And every plant of the field before it was in the earth, and every herb of the field before it grew: for the LORD God had not caused it to rain upon the earth, and [there was] not a man to till the ground
It is a bleak picture. The lack of fertility seems equally tied to the lack of rain and the lack of Adam. This apparently is not quite good enough, for God does something about it. He creates mist (‘ed), man (‘adam), and a garden (gan).
And the LORD God took the man, and put him into the garden of Eden to dress it and to keep it.
Somehow, to me this feels like the inverse of the story of Mary and Martha. There, we are reminded that it is better to wait on the Lord than to work. Yet in the beginning, the mandate seems rather the other way around. Perhaps before the fall, work was pure worship, rather than a potential distraction from worship. Certainly work predates sin — and comes from God, hard as that may be for some to believe. Yet that is precisely one of the things transformationalism seeks to redeem.
And the LORD God said, [It is] not good that the man should be alone; I will make him an help meet for him.
Okay, transliterated Hebrew makes no sense here – I can’t find ‘not’ or ‘alone’ anywhere, so I’ll have to take them on faith. Let’s focus on helper (‘ezer). Why does Adam need a helper? To help! Help do what? Well, the only commands he’s been given so far at to a) work the ground, and b) not eat from the tree of the knowledge of good and evil. Somehow I suspect God had the former in mind, as Eve didn’t do so hot with the second. Or maybe it was Adam who didn’t think to involve her in the second part.
Anyway, I find it compelling that God’s first covenant couple was created with a mandate to work together on the garden.
And Adam gave names to all cattle, and to the fowl of the air, and to every beast of the field; but for Adam there was not found an help meet for him.
Naming is powerful thing in Hebrew. To me, it implies that he found a purpose for all these creatures. “I call you plowhorse. I call you sheepdog.” But none whose purpose was ‘ezer.
And the rib, which the LORD God had taken from man, made he a woman, and brought her unto the man.
So once again, God takes things into His own hands. He gives man — and the land — that which it needs, which it could never obtain on their own, without which it could not accomplish its purpose.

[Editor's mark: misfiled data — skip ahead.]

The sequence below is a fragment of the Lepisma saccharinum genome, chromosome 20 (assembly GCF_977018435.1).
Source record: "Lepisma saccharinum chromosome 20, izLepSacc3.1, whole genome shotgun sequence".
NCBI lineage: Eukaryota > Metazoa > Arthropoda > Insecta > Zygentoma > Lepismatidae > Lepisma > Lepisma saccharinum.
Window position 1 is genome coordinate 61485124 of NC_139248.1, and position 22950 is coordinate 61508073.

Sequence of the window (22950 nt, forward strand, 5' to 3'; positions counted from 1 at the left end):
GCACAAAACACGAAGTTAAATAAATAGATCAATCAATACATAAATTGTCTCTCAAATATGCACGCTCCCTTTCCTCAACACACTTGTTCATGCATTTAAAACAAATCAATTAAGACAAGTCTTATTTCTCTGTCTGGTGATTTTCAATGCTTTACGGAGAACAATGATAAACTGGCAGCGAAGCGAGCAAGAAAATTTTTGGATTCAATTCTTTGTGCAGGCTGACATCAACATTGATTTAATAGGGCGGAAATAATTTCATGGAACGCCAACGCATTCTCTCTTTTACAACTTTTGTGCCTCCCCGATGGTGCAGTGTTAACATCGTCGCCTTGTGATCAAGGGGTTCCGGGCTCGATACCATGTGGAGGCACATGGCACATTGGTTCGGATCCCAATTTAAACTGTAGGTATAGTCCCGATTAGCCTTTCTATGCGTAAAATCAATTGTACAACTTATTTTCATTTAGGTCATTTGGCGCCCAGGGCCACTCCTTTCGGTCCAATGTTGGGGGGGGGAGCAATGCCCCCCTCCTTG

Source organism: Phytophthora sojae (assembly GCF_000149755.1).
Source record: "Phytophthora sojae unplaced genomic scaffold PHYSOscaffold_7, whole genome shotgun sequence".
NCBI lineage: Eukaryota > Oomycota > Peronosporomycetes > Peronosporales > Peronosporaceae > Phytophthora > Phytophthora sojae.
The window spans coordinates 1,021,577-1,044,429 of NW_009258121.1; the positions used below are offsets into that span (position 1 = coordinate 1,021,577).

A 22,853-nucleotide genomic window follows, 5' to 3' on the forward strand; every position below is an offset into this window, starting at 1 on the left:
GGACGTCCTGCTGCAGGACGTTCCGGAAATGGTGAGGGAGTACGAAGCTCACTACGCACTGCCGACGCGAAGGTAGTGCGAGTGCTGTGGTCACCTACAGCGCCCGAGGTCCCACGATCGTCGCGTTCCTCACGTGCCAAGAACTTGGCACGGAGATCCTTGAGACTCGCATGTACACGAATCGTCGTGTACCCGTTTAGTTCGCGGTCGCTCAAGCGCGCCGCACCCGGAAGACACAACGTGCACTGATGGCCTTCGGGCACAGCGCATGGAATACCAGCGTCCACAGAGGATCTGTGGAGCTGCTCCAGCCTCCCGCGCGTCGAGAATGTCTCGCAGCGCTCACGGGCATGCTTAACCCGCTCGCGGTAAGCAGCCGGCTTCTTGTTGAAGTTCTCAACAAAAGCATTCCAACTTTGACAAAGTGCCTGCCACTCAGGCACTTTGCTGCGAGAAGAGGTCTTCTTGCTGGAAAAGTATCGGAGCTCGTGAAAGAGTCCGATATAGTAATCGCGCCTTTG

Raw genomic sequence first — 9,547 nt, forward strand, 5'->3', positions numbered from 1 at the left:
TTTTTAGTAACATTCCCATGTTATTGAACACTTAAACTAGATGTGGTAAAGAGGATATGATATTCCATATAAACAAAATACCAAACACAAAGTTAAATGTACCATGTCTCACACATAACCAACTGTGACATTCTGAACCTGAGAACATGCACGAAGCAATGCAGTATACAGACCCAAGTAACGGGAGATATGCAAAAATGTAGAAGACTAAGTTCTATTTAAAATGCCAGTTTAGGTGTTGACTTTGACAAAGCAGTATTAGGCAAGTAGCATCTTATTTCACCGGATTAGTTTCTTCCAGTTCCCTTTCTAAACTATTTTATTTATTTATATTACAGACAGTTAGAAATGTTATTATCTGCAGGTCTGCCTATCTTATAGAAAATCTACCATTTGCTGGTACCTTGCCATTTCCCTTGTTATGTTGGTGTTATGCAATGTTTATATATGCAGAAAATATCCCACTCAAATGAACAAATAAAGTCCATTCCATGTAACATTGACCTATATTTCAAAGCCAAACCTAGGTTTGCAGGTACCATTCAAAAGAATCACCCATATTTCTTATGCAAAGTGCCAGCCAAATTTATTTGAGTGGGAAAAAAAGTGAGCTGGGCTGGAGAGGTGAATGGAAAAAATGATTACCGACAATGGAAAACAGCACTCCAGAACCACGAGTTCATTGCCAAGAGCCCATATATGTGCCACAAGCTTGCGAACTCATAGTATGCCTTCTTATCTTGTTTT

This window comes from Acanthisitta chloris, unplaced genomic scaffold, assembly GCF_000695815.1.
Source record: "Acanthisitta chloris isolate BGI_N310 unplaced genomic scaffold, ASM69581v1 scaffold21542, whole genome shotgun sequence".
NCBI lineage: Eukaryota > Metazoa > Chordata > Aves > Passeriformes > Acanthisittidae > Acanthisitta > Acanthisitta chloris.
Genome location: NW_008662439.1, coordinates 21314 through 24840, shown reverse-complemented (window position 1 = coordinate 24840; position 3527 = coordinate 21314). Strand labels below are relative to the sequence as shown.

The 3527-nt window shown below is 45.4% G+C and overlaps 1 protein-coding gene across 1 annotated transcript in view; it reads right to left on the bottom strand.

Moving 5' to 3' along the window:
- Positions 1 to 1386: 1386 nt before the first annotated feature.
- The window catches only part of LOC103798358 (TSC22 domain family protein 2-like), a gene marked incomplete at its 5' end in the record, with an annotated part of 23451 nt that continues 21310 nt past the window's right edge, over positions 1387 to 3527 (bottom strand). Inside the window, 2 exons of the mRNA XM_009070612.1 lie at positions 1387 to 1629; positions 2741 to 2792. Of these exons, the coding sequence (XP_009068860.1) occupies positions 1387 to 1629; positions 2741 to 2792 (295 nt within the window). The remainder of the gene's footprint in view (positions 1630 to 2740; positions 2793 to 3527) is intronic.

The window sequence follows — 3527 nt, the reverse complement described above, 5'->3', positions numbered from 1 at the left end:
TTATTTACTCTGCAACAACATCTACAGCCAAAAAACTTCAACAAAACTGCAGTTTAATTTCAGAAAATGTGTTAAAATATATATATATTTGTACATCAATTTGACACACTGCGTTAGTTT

And Adam said, This [is] now bone of my bones, and flesh of my flesh: she shall be called Woman, because she was taken out of Man.
An amazing reaction. Interestingly, he doesn’t name her helper. He describes her as bone of bone (‘etsem ‘etsem) and flesh of flesh (basar basar), but names her Female (‘ishshah) from Male (‘iysh) – a different word than Adam. I’m not sure about all that is going on now, but one thing is that it seems as if he is viewing her in relationship to himself, rather than in relationship to work. Which is apparently a good thing, as the writer then editorializes:
Therefore shall a man leave his father and his mother, and shall cleave unto his wife: and they shall be one flesh.
Interesting. As if… even though work came first, once family comes it redefines everything. Which perhaps it must, because it actually harkens back to Genesis 1:27, where God creates male and female in His image. Reflecting God’s image has priority than work. Work is sacred, since God works. But before God acted (in this universe), he still existed in perfect relationship with Himself. So relationship is more sacred yet.
Alas, such sacred perfection is not to last, as we’ll soon see.
Note: Hebrew & History
I should mention here that the readings are from the Bible Gateway‘s NIV (as that is the basis of the chronology), while the study excerpts are from the Blue Letter Bible’s KJV (as that has the Hebrew concordance). This dissonance is probably a good thing, as it reminds me to not get bogged down in particular phrasings but to focus on the story.
I may have to learn basic Hebrew before this is all done, as the transliterations of the Blue Letter Bible often make it more mystifying. I knew Hebrew had no vowels or tenses, but now I discover it seems to have no prepositions, articles, qualifiers (‘every’), conjunctions, or pronouns! Or maybe it does have them implicitly (like it does vowels), but they are hidden in the word order or something.
I realize it is a minority opinion, but I consider Genesis 2 a sequel to Genesis 1, rather than a retelling. That is, God created humanity as a whole earlier, but created Adam around 6,000 years ago as part of a covenantal line. It is rather non-traditional, but so far I haven’t seen anything in the Hebrew that argues strongly against it, and certainly it fits the available archaeological evidence much better than the other interpretations I’ve heard.